Brian Reynolds | 3882 comments FINISHED I will try to avoid spoilers and make some general comments.

I enjoyed the book. I enjoyed the characters and story. Also, it gave me a good sense of place, something I enjoy in books, be it the moors in Wuthering Heights, the Florida backwoods in The Yearling, or Hardy's Wessex.

The author did refer to the titled reeds several times. I noted one passage, also noted in the introduction I read as an afterward, where Efix says: "We are like reeds in the wind... we are the reeds, fate is the wind." While it did remind me a bit of Ted in Bill & Ted's Excellent Adventure" reciting Kansas' song lyrics "all we are is dust in the wind," to Socrates, I appreciated what Deledda was saying about controlling our fate.

Overall, consistent with the time it was written, it was a realistic, somewhat tragic yet gentle novel, reminiscent to me of a Steinbeck read. Maybe because while the Pintor sisters are more the faded gentry, the central character is Efix and most of the novel is spent with characters barely surviving monetarily, trying to be happy.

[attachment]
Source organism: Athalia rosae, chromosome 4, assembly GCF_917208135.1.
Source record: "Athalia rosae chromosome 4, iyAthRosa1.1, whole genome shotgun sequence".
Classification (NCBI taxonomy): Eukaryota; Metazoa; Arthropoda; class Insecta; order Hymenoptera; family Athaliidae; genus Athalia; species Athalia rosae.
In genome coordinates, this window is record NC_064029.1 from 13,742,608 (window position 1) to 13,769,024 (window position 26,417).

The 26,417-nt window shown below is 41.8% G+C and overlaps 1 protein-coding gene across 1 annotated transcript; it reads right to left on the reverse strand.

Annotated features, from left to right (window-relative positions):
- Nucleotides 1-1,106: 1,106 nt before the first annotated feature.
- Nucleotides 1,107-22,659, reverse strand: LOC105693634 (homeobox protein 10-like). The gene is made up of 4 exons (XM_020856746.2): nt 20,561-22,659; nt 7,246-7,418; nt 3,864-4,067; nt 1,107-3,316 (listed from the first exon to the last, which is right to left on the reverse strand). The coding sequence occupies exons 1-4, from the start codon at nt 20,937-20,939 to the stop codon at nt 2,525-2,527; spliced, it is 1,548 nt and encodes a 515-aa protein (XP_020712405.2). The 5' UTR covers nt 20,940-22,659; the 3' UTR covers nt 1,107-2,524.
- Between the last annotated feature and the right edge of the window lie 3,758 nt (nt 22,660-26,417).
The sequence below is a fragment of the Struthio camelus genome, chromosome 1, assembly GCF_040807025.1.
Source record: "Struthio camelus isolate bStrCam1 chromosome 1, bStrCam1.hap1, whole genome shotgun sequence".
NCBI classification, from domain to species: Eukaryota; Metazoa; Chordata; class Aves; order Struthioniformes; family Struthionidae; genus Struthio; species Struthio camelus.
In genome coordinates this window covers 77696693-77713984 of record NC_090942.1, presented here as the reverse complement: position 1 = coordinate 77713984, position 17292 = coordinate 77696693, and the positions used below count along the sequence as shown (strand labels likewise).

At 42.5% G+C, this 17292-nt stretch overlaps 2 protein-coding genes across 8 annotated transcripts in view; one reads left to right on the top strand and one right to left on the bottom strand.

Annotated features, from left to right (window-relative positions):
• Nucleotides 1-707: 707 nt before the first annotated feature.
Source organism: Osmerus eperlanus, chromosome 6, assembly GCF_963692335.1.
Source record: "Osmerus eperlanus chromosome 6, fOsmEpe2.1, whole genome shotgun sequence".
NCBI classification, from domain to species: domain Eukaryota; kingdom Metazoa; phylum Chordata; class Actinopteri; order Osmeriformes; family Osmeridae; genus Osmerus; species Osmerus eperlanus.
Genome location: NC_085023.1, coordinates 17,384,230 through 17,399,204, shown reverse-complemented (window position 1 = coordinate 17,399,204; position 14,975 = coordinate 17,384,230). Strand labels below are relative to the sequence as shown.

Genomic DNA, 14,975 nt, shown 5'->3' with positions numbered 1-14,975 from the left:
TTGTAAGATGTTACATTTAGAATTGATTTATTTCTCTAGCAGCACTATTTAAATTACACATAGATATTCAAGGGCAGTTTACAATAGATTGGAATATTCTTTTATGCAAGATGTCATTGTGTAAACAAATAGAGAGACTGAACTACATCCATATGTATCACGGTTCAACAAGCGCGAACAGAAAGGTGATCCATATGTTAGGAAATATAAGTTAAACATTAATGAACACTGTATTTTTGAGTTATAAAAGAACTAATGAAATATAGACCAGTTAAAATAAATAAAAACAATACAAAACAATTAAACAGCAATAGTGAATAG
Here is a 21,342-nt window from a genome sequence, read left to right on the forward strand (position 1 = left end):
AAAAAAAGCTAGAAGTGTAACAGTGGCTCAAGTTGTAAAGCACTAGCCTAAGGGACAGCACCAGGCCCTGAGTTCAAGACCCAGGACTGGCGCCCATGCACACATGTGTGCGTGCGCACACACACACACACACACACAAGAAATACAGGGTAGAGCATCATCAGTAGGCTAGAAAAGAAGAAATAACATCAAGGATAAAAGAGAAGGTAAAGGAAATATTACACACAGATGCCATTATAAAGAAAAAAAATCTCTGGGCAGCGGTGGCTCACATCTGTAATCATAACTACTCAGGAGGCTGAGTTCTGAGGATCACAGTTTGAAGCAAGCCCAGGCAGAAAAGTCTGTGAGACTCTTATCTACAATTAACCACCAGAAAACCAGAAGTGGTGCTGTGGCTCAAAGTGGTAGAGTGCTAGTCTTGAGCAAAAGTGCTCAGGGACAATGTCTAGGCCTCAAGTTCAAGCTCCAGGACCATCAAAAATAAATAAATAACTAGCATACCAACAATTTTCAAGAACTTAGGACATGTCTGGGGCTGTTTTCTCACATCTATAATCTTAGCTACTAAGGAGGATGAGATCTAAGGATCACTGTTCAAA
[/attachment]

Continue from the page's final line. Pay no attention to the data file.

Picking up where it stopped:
message 13: by Rosemarie, Northern Roaming Scholar (new) - rated it 4 stars

Rosemarie | 8565 comments Mod
I was surprised when I learned Naomi's age. I am two thirds of the way through and see Efix as the main character as well.
I agree that the author succeeds in giving us a real idea of the setting.


Brian Reynolds | 3882 comments It was hard to tell ages from the beginning. I knew there was a spread in ages as the author described Ruth as old, Ester middle-aged and Naomi still young, but the spread couldn't be too much for them to still be sisters. I was not surprised at her stated age since I was just thankful to finally have an age that I could use as a base for my imaging.


message 15: by Rosemarie, Northern Roaming Scholar (new) - rated it 4 stars

Rosemarie | 8565 comments Mod
I have finished the book and really enjoyed the beautiful writing and the story of Efix and those he tries to help.